- 1 bunch (approximately 1 pound roots, ½ pound greens) red beets
- 7 tablespoons extra-virgin olive oil, divided
- 1 teaspoon fresh thyme leaves
- Kosher salt and freshly ground black pepper
- 2 cups (16 ounces) fresh Narragansett
- Creamery Renaissance Ricotta cheese
- 1 large egg, lightly beaten
- Grated zest of 1 orange
- 9 large lasagne noodles, prepared al dente according to the manufacturer’s directions
- ½ cup (1 ounce) freshly grated Pecorino-Romano cheese
- 1 medium shallot, finely chopped
- 1 tablespoon balsamic vinegar
- Crumbled goat cheese (optional)
- Toasted walnuts (optional, see note)
About this recipe
Spring is the time for two-fer vegetables from which both greens and roots can be put to good use, just like the beets and greens in my hearty, flavorful lasagne.
There are plenty of ways to economize from spring garden goodies, so as you eat the roots, don’t let their shoots go to waste. Both are a wonderful, welcome taste of the outdoor harvest season’s arrival.
• Radish greens are delicious, both cooked and raw. Use sautéed greens as a base for bruschetta, topped with thinly sliced radish root. Or toss raw radish greens with a dressing of white wine vinegar, honey and crushed red pepper flakes, then top with peeled ribbons of spring carrots, thinly sliced radish roots and grilled chicken for a refreshing spring salad.
• Spring peas and pea tendrils both work well in hot and cold dishes. Toss pea ten- drils in a spring greens salad. Serve cooked peas as a side dish with quickly sautéed pea tendrils. Stir peas and ten- drils into risotto, or add both to pasta with pancetta.
• Spring onions and tops are fabulous in French onion soup, or use the green tops in everything from Asian to Southwestern dishes.
Estimated cost for 6 to 8 servings:
Without garnish $16.94 • $2.82 per serving for 6 • $2.11 per serving for 8.
With garnish $19.52 • $3.25 per serving for 6 • $2.44 per serving for 8.
*Tips: Look for beets with 3 to 4 beet roots attached to fresh and perky looking beet greens. Resist the urge to cut back on the olive oil to coat the bottom of the baking dish. It will keep the noodles from sticking and crisping during baking.
Preheat oven to 375°.
Stem, wash and chop leaves coarsely and set aside. Trim, peel and quarter beet roots and toss quarters with 1 tablespoon olive oil in a medium mixing bowl. Sprinkle with thyme. Season with salt and pepper. Place in a baking dish, cover with a lid (or tightly wrapped foil) and roast until easily pierced with a fork, approximately 35 minutes.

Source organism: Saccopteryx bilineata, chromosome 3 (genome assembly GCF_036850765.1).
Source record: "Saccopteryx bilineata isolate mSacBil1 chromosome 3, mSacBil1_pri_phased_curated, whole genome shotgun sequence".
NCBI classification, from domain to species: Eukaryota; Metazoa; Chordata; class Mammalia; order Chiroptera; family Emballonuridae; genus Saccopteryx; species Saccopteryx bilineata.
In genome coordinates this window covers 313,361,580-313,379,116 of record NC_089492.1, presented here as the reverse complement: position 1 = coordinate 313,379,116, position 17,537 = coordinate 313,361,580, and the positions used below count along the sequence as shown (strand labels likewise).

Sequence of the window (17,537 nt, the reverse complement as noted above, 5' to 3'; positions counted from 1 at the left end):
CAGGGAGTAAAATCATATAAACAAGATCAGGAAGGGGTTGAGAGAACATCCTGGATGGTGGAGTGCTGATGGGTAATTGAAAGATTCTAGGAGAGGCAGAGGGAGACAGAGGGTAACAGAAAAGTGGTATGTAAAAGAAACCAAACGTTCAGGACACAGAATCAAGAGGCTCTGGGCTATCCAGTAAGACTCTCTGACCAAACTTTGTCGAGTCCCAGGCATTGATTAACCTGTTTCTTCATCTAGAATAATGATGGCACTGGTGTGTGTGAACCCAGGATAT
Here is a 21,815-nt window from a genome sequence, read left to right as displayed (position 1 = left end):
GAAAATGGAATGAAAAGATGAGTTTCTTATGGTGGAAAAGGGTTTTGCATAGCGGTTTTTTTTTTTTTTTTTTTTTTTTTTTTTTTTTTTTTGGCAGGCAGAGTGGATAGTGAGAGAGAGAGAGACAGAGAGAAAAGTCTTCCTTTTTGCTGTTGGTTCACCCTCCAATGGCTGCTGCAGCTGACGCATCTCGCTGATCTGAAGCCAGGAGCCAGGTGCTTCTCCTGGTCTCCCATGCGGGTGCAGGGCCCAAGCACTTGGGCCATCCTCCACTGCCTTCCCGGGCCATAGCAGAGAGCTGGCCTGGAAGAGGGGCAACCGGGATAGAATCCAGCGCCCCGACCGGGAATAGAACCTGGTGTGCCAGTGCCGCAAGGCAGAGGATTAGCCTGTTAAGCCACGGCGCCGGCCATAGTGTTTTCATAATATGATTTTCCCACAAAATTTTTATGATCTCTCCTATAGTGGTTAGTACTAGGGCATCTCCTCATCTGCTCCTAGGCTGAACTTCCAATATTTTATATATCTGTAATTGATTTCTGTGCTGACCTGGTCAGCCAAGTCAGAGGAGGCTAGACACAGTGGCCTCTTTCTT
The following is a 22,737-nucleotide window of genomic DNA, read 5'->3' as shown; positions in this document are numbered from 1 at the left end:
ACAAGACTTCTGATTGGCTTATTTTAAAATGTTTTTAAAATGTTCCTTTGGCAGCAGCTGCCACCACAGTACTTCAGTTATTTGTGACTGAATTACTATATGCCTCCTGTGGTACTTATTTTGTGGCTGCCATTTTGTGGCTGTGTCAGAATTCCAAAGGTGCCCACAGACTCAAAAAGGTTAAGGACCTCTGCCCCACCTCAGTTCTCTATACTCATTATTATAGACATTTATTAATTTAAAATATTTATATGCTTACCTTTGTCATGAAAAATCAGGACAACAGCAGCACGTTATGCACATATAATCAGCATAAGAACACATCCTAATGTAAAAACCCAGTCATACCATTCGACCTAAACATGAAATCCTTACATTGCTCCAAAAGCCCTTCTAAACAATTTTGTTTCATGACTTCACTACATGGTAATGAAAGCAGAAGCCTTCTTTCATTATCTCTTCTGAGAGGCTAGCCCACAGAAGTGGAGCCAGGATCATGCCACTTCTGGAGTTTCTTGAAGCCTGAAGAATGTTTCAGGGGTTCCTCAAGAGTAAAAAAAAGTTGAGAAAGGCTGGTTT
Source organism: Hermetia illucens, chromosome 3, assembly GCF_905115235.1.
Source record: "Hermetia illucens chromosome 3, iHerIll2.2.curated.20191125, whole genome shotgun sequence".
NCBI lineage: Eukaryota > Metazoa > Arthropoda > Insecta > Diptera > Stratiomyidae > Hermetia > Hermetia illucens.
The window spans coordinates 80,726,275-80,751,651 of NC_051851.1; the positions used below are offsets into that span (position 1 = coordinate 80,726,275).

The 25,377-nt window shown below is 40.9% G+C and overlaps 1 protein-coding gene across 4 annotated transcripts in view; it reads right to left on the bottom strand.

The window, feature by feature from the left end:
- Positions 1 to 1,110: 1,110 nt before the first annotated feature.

Remove from oven and allow beet roots to cool, then purée using a food processor. (Can be done a day in advance. Store purée in airtight container in the refrigerator.)
Reduce oven to 350°.
In a medium mixing bowl, stir together the beet purée, ricotta cheese, egg and orange zest. Season with salt and pepper.
Coat bottom of a 9- by 12- by 2-inch baking dish with 3 tablespoons of olive oil. Place 3 cooked lasagne noodles in a single layer. Spread half the beet-ricotta mixture over the noo- dles. Repeat layer and end with a last layer of noodles. Drizzle 1 tablespoon olive oil over noodles and sprinkle evenly with Pecorino-Romano. Cover and bake until bubbling, 40 to 45 minutes.
About 5 minutes before the lasagne is done, heat 2 tablespoons of olive oil in a large sauté pan. Add the shallot and sauté until soft and translucent, 2 to 3 minutes. Add the beet greens and sauté until they are just wilted, 5 to 7 minutes. Add balsamic vinegar, stir well and season with salt and pepper to taste.
Allow lasagne to cool slightly before serving. Place the beet greens atop the lasagne. Di- vide among 6 or 8 warm shallow bowls and serve. If desired, top each serving with a table- spoon each crumbled goat cheese and toasted walnuts. Serves 6 to 8.
Note: Toast walnut pieces in a single layer on a baking sheet at 350° for 5 to 6 minutes, until golden. Cool, then rub with a clean kitchen towel to remove skins.